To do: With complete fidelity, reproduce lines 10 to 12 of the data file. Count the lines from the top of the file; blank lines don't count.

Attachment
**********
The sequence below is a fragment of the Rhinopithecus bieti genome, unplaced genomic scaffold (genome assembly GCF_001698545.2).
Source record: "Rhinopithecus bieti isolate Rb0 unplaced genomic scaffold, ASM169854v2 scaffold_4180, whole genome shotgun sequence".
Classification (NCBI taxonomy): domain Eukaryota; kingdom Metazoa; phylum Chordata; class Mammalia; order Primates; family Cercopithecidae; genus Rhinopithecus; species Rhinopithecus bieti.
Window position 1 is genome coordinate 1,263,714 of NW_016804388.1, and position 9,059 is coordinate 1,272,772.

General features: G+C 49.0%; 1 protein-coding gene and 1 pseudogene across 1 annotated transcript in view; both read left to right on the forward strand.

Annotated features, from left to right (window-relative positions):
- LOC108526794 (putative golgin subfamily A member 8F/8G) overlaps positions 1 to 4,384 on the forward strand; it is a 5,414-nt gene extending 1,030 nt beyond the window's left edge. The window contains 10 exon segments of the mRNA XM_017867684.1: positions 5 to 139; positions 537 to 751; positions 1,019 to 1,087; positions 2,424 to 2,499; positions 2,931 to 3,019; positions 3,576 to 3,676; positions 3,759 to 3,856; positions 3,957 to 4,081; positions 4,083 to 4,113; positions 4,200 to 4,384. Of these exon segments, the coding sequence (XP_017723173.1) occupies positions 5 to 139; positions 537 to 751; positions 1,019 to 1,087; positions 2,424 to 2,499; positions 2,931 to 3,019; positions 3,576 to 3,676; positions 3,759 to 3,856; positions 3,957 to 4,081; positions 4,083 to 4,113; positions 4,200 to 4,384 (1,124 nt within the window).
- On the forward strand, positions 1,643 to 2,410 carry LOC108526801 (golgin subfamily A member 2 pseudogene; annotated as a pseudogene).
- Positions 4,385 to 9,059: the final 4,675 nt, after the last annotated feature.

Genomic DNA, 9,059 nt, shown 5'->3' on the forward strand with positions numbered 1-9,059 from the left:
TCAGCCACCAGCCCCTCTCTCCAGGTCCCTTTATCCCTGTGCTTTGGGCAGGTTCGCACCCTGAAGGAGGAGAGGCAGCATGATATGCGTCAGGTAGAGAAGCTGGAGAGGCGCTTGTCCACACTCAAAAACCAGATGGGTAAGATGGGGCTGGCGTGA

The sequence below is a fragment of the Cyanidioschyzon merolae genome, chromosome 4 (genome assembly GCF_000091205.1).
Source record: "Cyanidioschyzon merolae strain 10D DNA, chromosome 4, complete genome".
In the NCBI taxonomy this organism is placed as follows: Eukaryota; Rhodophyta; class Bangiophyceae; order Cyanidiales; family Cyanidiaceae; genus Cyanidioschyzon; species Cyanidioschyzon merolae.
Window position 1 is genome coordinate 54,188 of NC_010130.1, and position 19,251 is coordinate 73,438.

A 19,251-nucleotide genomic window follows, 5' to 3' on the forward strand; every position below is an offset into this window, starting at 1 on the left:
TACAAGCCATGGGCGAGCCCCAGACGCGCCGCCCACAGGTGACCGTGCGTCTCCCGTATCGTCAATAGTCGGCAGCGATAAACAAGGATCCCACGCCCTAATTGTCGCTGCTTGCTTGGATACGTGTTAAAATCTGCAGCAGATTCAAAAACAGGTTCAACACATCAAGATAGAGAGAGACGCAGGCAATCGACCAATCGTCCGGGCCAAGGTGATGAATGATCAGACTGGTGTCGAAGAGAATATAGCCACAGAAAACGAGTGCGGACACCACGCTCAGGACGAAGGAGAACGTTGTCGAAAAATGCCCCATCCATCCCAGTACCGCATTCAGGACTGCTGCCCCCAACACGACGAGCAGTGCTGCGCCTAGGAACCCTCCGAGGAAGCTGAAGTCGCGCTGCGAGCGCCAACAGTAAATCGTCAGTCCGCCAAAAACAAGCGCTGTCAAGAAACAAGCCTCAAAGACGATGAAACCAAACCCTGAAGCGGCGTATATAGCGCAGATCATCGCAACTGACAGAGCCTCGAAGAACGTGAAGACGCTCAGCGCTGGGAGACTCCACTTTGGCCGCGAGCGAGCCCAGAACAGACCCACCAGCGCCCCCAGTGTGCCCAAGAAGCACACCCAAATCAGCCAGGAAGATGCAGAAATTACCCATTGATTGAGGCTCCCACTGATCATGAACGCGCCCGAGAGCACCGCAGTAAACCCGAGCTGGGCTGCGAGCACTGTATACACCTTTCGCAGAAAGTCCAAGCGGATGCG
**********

Genomic DNA, 9,059 nt, shown 5'->3' on the forward strand with positions numbered 1-9,059 from the left:
TCAGCCACCAGCCCCTCTCTCCAGGTCCCTTTATCCCTGTGCTTTGGGCAGGTTCGCACCCTGAAGGAGGAGAGGCAGCATGATATGCGTCAGGTAGAGAAGCTGGAGAGGCGCTTGTCCACACTCAAAAACCAGATGGGTAAGATGGGGCTGGCGTGA

The sequence below is a fragment of the Cyanidioschyzon merolae genome, chromosome 4 (genome assembly GCF_000091205.1).